Domestic applicants for the DOpt are able to apply for consideration for The Dean’s List of Commonwealth Supported Places in the Doctor of Optometry (The Dean’s List). Successful applicants to The Dean’s List will be offered one of a limited number of Commonwealth Supported Places for the Doctor of Optometry.
All minimum requirements under the current Admission Rules for the Doctor of Optometry must be achieved in order to be eligible for consideration for The Dean’s List, including attending an interview.
In addition, the following eligibility categories will be considered for The Dean’s List:
- Rural applicants – To be eligible for the Rural Pathway, applicants must provide evidence that their principal home address was/is in an Australian Statistical Geographic Standard Remoteness Area (ASGS-RA) 2-5 (2016) for any five years consecutively or at least 10 years cumulatively. A search engine for towns in areas can be found on the DoctorConnect website - click on ASGS Remoteness Areas 2016. Applicants who have completed the Rural Eligibility Form and returned it to the Admissions Team in the Faculty of Health and Medical Sciences as part of their application will automatically be included for consideration in The Dean’s List. If you have not returned the Form, and you believe you are eligible, please complete and return the Rural Eligibility Form.
- Indigenous applicants – If you believe you are eligible for this pathway, please contact the Centre for Aboriginal Medical and Dental Health for more information at firstname.lastname@example.org.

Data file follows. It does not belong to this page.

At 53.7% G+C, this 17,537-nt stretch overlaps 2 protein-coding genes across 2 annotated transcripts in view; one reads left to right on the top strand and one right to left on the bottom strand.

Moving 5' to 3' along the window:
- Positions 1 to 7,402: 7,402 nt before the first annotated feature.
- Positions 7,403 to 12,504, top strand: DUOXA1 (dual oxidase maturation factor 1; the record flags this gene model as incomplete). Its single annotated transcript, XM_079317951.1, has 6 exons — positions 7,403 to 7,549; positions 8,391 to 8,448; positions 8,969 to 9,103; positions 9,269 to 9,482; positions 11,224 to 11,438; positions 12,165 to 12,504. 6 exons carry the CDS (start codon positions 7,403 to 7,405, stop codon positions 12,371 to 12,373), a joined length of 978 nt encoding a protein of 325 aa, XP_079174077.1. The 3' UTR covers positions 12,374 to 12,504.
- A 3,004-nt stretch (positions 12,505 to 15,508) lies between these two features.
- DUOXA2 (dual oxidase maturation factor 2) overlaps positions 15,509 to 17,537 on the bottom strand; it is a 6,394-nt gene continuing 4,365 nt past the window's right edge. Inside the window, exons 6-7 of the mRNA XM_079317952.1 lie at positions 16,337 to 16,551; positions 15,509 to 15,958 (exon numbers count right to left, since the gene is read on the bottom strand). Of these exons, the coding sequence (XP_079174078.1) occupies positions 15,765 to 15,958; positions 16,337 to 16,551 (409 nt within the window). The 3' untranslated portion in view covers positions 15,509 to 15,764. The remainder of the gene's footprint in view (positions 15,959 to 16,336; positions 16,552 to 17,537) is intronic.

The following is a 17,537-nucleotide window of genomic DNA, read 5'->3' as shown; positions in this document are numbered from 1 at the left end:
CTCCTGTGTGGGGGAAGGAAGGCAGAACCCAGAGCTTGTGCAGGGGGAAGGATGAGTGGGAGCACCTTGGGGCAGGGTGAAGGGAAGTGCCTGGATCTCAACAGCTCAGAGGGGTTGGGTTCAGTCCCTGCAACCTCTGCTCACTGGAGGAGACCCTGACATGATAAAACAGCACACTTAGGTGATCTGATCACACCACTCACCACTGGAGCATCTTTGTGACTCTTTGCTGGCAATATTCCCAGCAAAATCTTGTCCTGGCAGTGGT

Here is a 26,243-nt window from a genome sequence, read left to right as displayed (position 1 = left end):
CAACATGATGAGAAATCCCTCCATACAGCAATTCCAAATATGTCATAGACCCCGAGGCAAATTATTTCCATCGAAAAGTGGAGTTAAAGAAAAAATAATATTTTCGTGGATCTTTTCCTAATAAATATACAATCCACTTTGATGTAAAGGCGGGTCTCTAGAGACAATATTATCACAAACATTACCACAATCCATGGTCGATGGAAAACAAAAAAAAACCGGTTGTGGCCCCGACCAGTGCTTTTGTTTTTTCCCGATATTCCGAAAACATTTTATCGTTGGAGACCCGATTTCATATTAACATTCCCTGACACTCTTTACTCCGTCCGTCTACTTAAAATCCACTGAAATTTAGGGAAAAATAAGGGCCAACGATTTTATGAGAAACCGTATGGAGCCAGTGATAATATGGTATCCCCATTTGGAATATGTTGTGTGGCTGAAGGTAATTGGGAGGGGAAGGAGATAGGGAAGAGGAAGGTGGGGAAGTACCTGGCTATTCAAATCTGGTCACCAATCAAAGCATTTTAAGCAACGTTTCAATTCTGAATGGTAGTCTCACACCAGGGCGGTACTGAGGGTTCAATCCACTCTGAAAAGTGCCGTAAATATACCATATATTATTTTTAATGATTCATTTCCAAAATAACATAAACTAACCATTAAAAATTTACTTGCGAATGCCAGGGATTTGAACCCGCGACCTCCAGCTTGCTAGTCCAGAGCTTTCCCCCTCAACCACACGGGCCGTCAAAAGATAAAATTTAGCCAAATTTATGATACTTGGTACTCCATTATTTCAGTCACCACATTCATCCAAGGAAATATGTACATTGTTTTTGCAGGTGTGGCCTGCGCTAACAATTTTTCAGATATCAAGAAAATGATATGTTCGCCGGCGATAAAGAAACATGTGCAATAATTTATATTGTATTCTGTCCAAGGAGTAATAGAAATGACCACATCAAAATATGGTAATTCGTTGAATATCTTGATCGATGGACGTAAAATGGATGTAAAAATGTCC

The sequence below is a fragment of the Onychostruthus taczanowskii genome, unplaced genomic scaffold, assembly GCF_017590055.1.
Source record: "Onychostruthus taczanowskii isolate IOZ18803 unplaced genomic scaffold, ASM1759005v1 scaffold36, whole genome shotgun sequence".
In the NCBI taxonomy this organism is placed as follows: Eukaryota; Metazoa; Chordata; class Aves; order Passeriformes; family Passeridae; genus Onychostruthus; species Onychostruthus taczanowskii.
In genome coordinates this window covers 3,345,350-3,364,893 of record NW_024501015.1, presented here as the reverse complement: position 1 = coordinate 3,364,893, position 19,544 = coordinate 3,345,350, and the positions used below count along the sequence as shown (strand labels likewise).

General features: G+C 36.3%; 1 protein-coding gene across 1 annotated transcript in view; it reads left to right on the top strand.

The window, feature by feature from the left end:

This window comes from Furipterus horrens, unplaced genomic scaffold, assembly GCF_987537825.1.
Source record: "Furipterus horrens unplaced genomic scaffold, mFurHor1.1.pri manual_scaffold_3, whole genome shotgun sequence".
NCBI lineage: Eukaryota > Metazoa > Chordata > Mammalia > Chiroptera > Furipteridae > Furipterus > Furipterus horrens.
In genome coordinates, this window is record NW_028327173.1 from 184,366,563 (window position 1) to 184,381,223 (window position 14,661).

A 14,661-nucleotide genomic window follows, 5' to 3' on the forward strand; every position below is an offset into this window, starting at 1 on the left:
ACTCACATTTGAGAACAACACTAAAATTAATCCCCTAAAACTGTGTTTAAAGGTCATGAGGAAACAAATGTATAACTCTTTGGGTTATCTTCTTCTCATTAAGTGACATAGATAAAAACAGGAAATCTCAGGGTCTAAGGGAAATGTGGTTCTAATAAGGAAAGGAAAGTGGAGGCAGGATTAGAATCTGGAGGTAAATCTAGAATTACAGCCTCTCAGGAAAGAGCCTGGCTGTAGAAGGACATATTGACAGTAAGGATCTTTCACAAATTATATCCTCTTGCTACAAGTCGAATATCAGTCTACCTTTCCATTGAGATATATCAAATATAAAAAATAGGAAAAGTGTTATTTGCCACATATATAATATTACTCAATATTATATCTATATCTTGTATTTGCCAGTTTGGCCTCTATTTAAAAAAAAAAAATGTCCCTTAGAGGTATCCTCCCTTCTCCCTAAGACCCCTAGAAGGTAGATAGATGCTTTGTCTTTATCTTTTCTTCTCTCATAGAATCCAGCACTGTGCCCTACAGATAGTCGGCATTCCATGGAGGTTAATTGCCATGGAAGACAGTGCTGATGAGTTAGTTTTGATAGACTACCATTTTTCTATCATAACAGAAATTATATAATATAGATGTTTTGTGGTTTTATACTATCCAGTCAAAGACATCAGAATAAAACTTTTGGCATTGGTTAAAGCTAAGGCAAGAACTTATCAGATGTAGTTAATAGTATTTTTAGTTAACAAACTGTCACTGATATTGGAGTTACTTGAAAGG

- Academic Merit demonstrating Financial Need – Forms will be provided during the application period.
Please refer back to this page for updated information as it becomes available.
- English language competency requirement
To fulfil the English Language Competency requirement applicants must have:
- Completed 2+ years or full time equivalent tertiary study in English only at an institution in Australia, the United Kingdom, the USA, Ireland, Canada (except Quebec), and New Zealand; OR
- IELTS Academic with overall score of 7.0 and no band less than 7.0 (IELTS Indicator will be accepted during the 2020-2021 admissions period):
- from one test sitting; or
- a maximum of two test sittings within a six month period only if:
- a minimum overall score of 7.0 is achieved in each sitting; and
- a minimum score of 7.0 in each band across the two sittings; and
- no score below 6.5 in any band.
Applicants who have completed English A-Levels in Singapore are required to submit a IELTS result. International applicants who require IELTS must provide a valid result by 30 June of the application year. Domestic applicants who require IELTS must provide a valid result by 31 August of the application year.
Before commencing in the DOpt, applicants must complete a bachelor's degree in biomedical science, or an equivalent bachelor's qualification.
Applicants who do not hold a bachelor's degree in biomedical science must have a bachelor's degree together with demonstrated adequate knowledge of health and/or medical sciences at tertiary level 1 or 2.
Candidates who can fulfil the above requirements along with the minimum GPA of 5.0 according to the HMS GPA calculation method will need to sit the current year UWA CASPer score. CASPer is an online situational judgment test.
- Application timelines and due dates
- Applications for 2022 commencement will open on 8 March 2021. International applications will close on 31 May, and domestic applications will close on 31 August.
- Domestic applicants will apply via UWA’s online application process for postgraduate coursework studies.
- International applicants will apply via UWA’s online application process for postgraduate coursework studies. International students may also apply via an authorised international education agent. (Agents please note the International Supplementary form is no longer required.)